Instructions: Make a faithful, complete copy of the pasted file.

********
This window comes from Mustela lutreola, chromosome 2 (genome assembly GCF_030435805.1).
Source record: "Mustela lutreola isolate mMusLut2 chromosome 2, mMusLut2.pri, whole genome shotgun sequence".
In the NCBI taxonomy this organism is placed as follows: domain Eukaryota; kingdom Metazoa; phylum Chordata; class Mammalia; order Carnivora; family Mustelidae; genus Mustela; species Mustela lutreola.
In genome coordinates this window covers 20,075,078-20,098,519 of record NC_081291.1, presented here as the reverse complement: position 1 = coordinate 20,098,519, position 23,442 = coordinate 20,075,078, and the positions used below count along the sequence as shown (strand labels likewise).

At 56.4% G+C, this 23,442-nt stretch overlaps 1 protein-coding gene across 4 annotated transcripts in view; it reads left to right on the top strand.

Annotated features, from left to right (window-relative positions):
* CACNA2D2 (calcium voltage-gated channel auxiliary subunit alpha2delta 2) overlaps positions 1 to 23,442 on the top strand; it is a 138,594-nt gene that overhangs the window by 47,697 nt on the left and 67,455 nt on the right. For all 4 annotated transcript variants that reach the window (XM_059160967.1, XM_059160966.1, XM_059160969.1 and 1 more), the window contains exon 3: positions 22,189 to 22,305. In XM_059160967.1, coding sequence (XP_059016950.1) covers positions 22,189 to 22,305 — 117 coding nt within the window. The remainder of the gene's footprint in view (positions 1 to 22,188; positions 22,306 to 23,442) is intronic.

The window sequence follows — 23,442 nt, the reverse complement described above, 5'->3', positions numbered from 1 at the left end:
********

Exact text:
This window comes from Mustela lutreola, chromosome 2 (genome assembly GCF_030435805.1).
Source record: "Mustela lutreola isolate mMusLut2 chromosome 2, mMusLut2.pri, whole genome shotgun sequence".
In the NCBI taxonomy this organism is placed as follows: domain Eukaryota; kingdom Metazoa; phylum Chordata; class Mammalia; order Carnivora; family Mustelidae; genus Mustela; species Mustela lutreola.
In genome coordinates this window covers 20,075,078-20,098,519 of record NC_081291.1, presented here as the reverse complement: position 1 = coordinate 20,098,519, position 23,442 = coordinate 20,075,078, and the positions used below count along the sequence as shown (strand labels likewise).

At 56.4% G+C, this 23,442-nt stretch overlaps 1 protein-coding gene across 4 annotated transcripts in view; it reads left to right on the top strand.

Annotated features, from left to right (window-relative positions):
* CACNA2D2 (calcium voltage-gated channel auxiliary subunit alpha2delta 2) overlaps positions 1 to 23,442 on the top strand; it is a 138,594-nt gene that overhangs the window by 47,697 nt on the left and 67,455 nt on the right. For all 4 annotated transcript variants that reach the window (XM_059160967.1, XM_059160966.1, XM_059160969.1 and 1 more), the window contains exon 3: positions 22,189 to 22,305. In XM_059160967.1, coding sequence (XP_059016950.1) covers positions 22,189 to 22,305 — 117 coding nt within the window. The remainder of the gene's footprint in view (positions 1 to 22,188; positions 22,306 to 23,442) is intronic.

The window sequence follows — 23,442 nt, the reverse complement described above, 5'->3', positions numbered from 1 at the left end: